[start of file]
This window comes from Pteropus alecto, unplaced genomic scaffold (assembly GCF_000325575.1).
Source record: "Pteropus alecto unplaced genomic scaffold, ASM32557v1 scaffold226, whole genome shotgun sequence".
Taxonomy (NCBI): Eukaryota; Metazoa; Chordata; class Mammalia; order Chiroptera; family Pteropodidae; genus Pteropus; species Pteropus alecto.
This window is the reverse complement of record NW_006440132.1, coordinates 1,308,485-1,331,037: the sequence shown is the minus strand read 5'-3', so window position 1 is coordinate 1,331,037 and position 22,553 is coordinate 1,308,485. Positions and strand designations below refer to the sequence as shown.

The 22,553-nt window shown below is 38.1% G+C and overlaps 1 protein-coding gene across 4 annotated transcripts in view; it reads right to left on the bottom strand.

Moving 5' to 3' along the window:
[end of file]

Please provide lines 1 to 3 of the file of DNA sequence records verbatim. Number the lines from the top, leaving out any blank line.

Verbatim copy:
This window comes from Pteropus alecto, unplaced genomic scaffold (assembly GCF_000325575.1).
Source record: "Pteropus alecto unplaced genomic scaffold, ASM32557v1 scaffold226, whole genome shotgun sequence".
Taxonomy (NCBI): Eukaryota; Metazoa; Chordata; class Mammalia; order Chiroptera; family Pteropodidae; genus Pteropus; species Pteropus alecto.